Destructor (computer science)

In object-oriented programming, a destructor (sometimes shortened to dtor) is a method which is automatically invoked when the object is destroyed. It can happen when its lifetime is bound to scope and the execution leaves the scope, when it is embedded into another object whose lifetime ends, or when it was allocated dynamically and is released explicitly. Its main purpose is to free the resources (memory allocations, open files or sockets, database connections, resource locks, etc.) which were acquired by the object along its life cycle and/or deregister from other entities which may keep references to it. The use of destructors is a necessity to the concept of Resource Acquisition Is Initialization (RAII).

In a language with an automatic garbage collection mechanism, it would be difficult to deterministically ensure the invocation of a destructor, and hence these languages are generally considered unsuitable for RAII. In such languages, unlinking an object from existing resources must be done by an explicit call of an appropriate function (usually called Dispose()). This method is also recommended for freeing resources rather than using finalizers for that.

Destructor syntax

  • C++ has the naming convention in which destructors have the same name as the class of which they are associated with, but prefixed with a tilde (~).
  • In Object Pascal, destructors have the keyword "destructor" and can have user-defined names (but are mostly called "Destroy").
  • In Perl, the destructor method is named DESTROY.
  • In Moose object system for Perl, the destructor method is named DEMOLISH.
  • In Objective-C, the destructor method is named "dealloc".
  • In Swift, the destructor method is named deinit.
  • In PHP 5, the destructor method is named "__destruct". There were no destructors in previous versions of PHP.[1]

In C++

The destructor has the same name as the class, but with a tilde (~) in front of it. If the object was created as an automatic variable, its destructor is automatically called when it goes out of scope. If the object was created with a new expression, then its destructor is called when the delete operator is applied to a pointer to the object. Usually that operation occurs within another destructor, typically the destructor of a smart pointer object.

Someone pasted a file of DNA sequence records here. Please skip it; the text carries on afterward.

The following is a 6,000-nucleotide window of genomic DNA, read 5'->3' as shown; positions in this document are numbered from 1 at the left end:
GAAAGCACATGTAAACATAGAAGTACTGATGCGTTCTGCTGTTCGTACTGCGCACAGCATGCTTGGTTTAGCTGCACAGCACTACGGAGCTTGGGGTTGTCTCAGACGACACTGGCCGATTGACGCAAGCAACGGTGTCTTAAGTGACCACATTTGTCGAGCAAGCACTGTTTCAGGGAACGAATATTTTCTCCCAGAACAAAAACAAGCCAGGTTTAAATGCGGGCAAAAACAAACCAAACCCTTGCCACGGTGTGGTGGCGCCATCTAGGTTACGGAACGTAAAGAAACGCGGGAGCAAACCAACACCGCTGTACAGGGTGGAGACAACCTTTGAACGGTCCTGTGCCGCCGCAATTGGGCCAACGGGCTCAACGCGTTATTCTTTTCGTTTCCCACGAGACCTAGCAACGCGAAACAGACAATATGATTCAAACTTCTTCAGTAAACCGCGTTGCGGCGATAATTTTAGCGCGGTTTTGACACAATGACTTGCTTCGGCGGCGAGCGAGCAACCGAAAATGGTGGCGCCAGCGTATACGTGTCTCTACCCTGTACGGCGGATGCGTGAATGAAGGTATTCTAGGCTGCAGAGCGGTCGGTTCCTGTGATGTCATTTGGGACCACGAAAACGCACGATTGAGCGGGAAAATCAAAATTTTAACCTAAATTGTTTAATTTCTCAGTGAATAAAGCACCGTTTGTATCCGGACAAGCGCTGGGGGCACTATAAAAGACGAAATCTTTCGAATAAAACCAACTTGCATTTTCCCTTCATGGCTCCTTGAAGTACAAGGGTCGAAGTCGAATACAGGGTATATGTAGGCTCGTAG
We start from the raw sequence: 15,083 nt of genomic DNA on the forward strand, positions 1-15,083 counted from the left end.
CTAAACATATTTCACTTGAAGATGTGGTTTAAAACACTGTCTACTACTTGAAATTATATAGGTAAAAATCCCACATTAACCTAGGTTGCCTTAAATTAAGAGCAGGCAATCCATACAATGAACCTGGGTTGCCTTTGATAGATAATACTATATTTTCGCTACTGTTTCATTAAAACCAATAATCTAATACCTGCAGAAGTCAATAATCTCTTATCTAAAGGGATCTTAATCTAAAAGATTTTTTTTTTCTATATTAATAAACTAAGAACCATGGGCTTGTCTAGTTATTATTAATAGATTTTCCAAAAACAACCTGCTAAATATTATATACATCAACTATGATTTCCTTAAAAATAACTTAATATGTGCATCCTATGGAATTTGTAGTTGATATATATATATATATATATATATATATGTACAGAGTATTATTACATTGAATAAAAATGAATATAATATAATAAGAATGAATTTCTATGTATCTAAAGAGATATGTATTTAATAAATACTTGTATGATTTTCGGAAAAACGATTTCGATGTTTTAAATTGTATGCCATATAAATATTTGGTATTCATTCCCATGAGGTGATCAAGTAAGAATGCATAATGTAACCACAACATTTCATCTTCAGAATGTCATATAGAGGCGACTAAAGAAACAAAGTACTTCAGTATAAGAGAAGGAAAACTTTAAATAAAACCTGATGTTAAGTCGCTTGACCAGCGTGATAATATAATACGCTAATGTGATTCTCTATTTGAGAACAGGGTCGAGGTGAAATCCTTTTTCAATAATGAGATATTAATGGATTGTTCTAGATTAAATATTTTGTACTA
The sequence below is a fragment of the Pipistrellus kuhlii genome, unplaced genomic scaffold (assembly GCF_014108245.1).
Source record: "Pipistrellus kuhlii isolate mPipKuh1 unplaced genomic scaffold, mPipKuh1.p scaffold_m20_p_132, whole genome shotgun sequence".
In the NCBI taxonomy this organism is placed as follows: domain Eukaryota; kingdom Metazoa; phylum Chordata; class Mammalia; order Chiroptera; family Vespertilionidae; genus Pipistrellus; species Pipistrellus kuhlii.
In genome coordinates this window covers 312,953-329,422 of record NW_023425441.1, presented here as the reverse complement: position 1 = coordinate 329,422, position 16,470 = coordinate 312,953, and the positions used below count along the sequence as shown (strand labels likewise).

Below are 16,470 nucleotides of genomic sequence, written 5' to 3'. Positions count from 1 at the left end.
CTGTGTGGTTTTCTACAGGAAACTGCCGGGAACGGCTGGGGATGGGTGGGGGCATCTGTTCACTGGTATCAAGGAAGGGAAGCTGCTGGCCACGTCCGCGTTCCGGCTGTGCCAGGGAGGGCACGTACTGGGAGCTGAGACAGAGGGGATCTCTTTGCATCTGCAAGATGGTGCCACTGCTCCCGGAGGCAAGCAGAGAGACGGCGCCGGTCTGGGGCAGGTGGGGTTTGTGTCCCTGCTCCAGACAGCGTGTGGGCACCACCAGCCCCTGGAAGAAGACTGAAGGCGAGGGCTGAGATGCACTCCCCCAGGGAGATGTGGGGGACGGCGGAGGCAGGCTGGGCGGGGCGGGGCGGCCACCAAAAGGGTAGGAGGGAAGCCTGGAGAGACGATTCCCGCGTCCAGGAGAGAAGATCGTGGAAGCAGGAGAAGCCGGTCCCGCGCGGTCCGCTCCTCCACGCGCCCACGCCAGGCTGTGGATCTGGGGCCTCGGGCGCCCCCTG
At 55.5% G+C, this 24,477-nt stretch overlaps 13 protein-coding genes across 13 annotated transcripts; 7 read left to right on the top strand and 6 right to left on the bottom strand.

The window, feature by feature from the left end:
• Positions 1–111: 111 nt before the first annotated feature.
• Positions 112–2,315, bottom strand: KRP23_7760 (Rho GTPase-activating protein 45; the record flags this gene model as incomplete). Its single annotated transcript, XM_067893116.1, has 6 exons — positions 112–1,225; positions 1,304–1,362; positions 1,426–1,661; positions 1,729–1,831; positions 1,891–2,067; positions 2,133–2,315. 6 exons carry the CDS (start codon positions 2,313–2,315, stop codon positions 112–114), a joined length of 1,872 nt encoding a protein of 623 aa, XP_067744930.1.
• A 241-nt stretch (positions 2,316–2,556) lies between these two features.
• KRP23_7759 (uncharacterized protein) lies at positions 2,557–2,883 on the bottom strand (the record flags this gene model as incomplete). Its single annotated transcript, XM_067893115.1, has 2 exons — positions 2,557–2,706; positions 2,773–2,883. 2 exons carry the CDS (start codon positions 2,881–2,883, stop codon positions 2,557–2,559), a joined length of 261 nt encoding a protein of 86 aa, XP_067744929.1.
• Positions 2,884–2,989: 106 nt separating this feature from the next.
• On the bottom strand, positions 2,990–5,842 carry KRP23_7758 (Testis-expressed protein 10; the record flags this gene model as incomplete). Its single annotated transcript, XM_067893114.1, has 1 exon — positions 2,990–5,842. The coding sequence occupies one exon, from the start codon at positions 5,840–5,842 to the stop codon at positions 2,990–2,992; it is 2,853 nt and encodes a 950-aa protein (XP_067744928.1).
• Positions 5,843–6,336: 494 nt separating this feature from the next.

In inheritance hierarchies, the declaration of a virtual destructor in the base class ensures that the destructors of derived classes are invoked properly when an object is deleted through a pointer-to-base-class. Objects that may be deleted in this way need to inherit a virtual destructor.

A destructor should never throw an exception.[2]



class foo_t
        friend std::ostream & operator << ( std::ostream & os, foo_t const & foo )
                os <<;
                return os;

        char * data;
        foo_t( foo_t const & other );                // disable copy construction
        foo_t& operator = ( foo_t const & other );   // disable assignment

        foo_t( void ) : data( new char[ 14 ] ) { std::strcpy( data, "Hello, World!" ); } 
        ~foo_t( void ) { delete [] data; }
int main()
        foo_t foo;
        std::cout << foo << '\n';

Objects which cannot be safely copied and/or assigned should be disabled from such semantics by declaring their corresponding functions within a non-public encapsulation level (in the above example, "private"). A detailed description of this technique can be found in Scott Meyers' popular book, Effective C++ (Item 6: "Explicitly disallow the use of compiler-generated functions you do not want."[3]).

In C with GCC extensions

The GNU Compiler Collection's C compiler comes with 2 extensions that allow to implement destructors:

  • the "destructor" function attribute allows defining global prioritized destructor functions: when main() returns, these functions are called in priority order before the process terminates. See also [4]
  • the "cleanup" variable attribute allows attaching a destructor function to a variable: the function is called when the variable goes out of scope.


Destructors in REALbasic can be in one of two forms. Each form uses a regular method declaration with a special name (with no parameters and no return value). The older form uses the same name as the Class itself with a ~ (tilde) prefix. The newer form uses the name "Destructor". The newer form is the preferred one because it makes refactoring the class easier.

Class Foobar
  // Old form
  Sub ~Foobar()
  End Sub

  // New form
  Sub Destructor()
  End Sub
End Class

See also


  1. ^ Constructors and Destructors, from PHP online documentation
  2. ^ GotW #47: Uncaught exceptions Accessed 31 July 2011.
  3. ^ Scott Meyers: Effective C++, Addison-Wesley, ISBN 0-321-33487-6
  4. ^ Erickson, Jon (2008). Hacking the art of exploitation. No Starch Press. ISBN . 
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